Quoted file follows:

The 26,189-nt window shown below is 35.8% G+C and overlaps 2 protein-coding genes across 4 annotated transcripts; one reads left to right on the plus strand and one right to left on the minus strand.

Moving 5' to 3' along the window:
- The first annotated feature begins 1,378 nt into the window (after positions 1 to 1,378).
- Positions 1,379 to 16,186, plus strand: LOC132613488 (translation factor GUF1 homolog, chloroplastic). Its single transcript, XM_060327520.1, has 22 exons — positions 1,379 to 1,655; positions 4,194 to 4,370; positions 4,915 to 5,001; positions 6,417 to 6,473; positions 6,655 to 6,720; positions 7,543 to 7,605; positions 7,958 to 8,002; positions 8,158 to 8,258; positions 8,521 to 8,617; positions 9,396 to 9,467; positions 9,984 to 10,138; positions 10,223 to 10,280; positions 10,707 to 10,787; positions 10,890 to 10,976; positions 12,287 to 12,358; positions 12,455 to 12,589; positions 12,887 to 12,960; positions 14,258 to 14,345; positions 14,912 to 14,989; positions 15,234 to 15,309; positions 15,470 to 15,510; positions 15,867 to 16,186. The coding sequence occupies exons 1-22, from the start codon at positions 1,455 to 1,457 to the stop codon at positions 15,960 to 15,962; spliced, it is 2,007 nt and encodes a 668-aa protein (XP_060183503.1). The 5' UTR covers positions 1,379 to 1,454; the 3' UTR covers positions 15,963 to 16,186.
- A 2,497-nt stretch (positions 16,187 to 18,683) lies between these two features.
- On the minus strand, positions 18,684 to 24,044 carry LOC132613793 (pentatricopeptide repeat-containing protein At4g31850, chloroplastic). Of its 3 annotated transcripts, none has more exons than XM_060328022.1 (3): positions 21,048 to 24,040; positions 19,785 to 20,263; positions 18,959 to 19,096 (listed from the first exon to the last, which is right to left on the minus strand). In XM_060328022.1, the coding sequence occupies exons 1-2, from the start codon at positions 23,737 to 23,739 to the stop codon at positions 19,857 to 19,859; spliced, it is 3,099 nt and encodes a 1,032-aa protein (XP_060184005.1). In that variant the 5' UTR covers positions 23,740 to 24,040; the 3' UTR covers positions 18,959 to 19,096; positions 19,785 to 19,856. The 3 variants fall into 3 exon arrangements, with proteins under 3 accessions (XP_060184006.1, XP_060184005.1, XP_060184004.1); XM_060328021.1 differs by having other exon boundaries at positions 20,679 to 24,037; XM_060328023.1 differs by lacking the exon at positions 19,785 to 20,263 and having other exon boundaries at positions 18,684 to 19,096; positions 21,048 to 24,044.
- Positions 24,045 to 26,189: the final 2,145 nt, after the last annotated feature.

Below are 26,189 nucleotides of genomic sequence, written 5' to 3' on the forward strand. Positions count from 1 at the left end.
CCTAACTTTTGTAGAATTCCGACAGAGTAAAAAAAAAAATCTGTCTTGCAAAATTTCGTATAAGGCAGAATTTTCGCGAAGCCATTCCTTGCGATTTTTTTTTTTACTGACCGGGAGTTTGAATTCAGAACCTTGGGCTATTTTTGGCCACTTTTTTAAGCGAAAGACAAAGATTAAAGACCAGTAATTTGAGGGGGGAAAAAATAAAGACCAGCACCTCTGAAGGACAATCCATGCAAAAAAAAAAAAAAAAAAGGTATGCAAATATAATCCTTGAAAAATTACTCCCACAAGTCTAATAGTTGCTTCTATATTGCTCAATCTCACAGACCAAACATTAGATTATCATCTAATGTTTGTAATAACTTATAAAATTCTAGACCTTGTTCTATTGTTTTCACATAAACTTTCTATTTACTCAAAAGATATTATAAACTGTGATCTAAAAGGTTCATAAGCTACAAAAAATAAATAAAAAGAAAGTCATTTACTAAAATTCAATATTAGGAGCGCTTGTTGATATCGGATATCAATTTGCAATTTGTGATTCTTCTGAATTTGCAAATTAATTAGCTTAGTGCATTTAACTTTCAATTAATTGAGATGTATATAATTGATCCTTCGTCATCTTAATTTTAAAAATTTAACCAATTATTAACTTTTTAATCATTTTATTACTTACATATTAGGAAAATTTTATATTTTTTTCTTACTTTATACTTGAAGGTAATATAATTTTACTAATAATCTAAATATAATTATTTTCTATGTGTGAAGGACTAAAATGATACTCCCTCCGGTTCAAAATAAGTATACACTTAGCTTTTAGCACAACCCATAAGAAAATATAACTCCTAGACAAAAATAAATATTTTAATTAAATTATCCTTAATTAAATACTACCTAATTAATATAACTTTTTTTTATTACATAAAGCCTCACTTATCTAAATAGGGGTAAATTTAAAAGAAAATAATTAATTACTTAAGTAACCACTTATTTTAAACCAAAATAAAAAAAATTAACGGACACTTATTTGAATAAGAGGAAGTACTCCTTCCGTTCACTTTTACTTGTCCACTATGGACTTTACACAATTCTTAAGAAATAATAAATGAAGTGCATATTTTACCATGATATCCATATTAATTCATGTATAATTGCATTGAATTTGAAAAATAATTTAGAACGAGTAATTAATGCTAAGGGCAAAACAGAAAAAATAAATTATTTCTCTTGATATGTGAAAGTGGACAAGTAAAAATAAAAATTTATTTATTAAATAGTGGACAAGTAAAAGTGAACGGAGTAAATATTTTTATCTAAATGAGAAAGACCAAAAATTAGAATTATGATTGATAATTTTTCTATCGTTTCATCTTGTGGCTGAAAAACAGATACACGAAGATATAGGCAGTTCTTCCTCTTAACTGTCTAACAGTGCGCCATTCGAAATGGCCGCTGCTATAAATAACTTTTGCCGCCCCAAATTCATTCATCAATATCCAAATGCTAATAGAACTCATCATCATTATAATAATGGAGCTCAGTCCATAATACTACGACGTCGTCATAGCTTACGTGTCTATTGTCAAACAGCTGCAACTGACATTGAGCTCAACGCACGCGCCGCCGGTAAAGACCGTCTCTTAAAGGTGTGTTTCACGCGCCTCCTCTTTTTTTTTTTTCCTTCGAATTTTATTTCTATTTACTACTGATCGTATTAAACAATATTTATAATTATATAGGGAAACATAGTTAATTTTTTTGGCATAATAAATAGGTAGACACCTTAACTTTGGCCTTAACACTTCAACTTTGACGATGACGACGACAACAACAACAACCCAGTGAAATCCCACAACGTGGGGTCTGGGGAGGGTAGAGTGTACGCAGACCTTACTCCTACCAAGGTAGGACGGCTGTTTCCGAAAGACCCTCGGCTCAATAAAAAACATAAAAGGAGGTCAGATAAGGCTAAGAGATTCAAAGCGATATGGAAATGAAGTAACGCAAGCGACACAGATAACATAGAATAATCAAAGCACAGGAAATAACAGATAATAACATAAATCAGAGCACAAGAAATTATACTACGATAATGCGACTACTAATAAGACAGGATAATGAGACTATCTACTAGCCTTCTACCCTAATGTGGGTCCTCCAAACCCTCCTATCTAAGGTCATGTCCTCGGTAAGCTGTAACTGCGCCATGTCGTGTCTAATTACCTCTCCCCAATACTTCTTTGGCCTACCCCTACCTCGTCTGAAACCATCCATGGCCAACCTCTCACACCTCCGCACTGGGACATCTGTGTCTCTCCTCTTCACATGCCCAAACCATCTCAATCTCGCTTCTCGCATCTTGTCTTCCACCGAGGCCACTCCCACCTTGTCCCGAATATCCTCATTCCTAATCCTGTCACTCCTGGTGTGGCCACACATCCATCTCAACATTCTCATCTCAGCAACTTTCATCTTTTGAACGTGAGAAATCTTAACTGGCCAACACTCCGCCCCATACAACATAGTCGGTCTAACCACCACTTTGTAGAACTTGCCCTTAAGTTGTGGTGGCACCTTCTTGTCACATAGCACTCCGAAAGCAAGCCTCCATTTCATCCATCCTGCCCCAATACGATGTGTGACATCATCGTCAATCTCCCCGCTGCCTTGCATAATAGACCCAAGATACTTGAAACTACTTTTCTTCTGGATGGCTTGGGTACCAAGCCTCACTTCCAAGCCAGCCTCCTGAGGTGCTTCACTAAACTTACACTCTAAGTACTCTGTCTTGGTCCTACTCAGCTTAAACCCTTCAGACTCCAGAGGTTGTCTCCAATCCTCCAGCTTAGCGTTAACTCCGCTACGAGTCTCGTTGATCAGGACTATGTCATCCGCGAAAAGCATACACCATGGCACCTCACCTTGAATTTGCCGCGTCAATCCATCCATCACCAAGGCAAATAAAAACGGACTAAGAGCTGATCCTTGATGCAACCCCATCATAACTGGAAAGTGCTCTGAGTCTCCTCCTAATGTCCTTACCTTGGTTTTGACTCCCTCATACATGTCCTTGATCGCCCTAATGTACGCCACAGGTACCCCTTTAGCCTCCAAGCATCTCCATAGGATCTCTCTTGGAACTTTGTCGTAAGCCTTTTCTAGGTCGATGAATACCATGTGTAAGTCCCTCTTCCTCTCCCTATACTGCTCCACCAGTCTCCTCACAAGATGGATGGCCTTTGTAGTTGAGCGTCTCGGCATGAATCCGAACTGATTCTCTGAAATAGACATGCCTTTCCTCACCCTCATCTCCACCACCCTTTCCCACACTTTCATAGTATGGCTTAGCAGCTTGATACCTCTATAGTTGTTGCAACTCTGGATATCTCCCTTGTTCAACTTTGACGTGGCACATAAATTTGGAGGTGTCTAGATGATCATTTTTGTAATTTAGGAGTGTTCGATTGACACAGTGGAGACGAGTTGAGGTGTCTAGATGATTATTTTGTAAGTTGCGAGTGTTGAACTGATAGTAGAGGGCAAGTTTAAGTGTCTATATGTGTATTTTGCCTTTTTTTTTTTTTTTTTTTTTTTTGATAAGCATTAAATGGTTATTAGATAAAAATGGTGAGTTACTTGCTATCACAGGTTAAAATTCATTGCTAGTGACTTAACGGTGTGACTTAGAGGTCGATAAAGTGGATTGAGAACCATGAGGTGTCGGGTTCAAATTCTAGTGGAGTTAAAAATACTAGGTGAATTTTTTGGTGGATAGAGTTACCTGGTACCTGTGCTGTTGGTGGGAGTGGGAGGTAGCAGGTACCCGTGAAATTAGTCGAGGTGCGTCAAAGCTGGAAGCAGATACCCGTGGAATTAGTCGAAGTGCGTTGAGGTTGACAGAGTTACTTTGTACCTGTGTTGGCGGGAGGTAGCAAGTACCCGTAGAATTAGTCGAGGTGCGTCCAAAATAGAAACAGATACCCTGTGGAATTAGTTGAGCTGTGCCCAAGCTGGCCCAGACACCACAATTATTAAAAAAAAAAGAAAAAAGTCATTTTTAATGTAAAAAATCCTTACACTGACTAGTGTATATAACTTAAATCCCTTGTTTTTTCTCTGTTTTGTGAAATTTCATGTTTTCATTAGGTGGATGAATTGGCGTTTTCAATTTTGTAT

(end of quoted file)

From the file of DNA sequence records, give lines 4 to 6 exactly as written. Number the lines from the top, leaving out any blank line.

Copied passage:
- Positions 1,379 to 16,186, plus strand: LOC132613488 (translation factor GUF1 homolog, chloroplastic). Its single transcript, XM_060327520.1, has 22 exons — positions 1,379 to 1,655; positions 4,194 to 4,370; positions 4,915 to 5,001; positions 6,417 to 6,473; positions 6,655 to 6,720; positions 7,543 to 7,605; positions 7,958 to 8,002; positions 8,158 to 8,258; positions 8,521 to 8,617; positions 9,396 to 9,467; positions 9,984 to 10,138; positions 10,223 to 10,280; positions 10,707 to 10,787; positions 10,890 to 10,976; positions 12,287 to 12,358; positions 12,455 to 12,589; positions 12,887 to 12,960; positions 14,258 to 14,345; positions 14,912 to 14,989; positions 15,234 to 15,309; positions 15,470 to 15,510; positions 15,867 to 16,186. The coding sequence occupies exons 1-22, from the start codon at positions 1,455 to 1,457 to the stop codon at positions 15,960 to 15,962; spliced, it is 2,007 nt and encodes a 668-aa protein (XP_060183503.1). The 5' UTR covers positions 1,379 to 1,454; the 3' UTR covers positions 15,963 to 16,186.
- A 2,497-nt stretch (positions 16,187 to 18,683) lies between these two features.
- On the minus strand, positions 18,684 to 24,044 carry LOC132613793 (pentatricopeptide repeat-containing protein At4g31850, chloroplastic). Of its 3 annotated transcripts, none has more exons than XM_060328022.1 (3): positions 21,048 to 24,040; positions 19,785 to 20,263; positions 18,959 to 19,096 (listed from the first exon to the last, which is right to left on the minus strand). In XM_060328022.1, the coding sequence occupies exons 1-2, from the start codon at positions 23,737 to 23,739 to the stop codon at positions 19,857 to 19,859; spliced, it is 3,099 nt and encodes a 1,032-aa protein (XP_060184005.1). In that variant the 5' UTR covers positions 23,740 to 24,040; the 3' UTR covers positions 18,959 to 19,096; positions 19,785 to 19,856. The 3 variants fall into 3 exon arrangements, with proteins under 3 accessions (XP_060184006.1, XP_060184005.1, XP_060184004.1); XM_060328021.1 differs by having other exon boundaries at positions 20,679 to 24,037; XM_060328023.1 differs by lacking the exon at positions 19,785 to 20,263 and having other exon boundaries at positions 18,684 to 19,096; positions 21,048 to 24,044.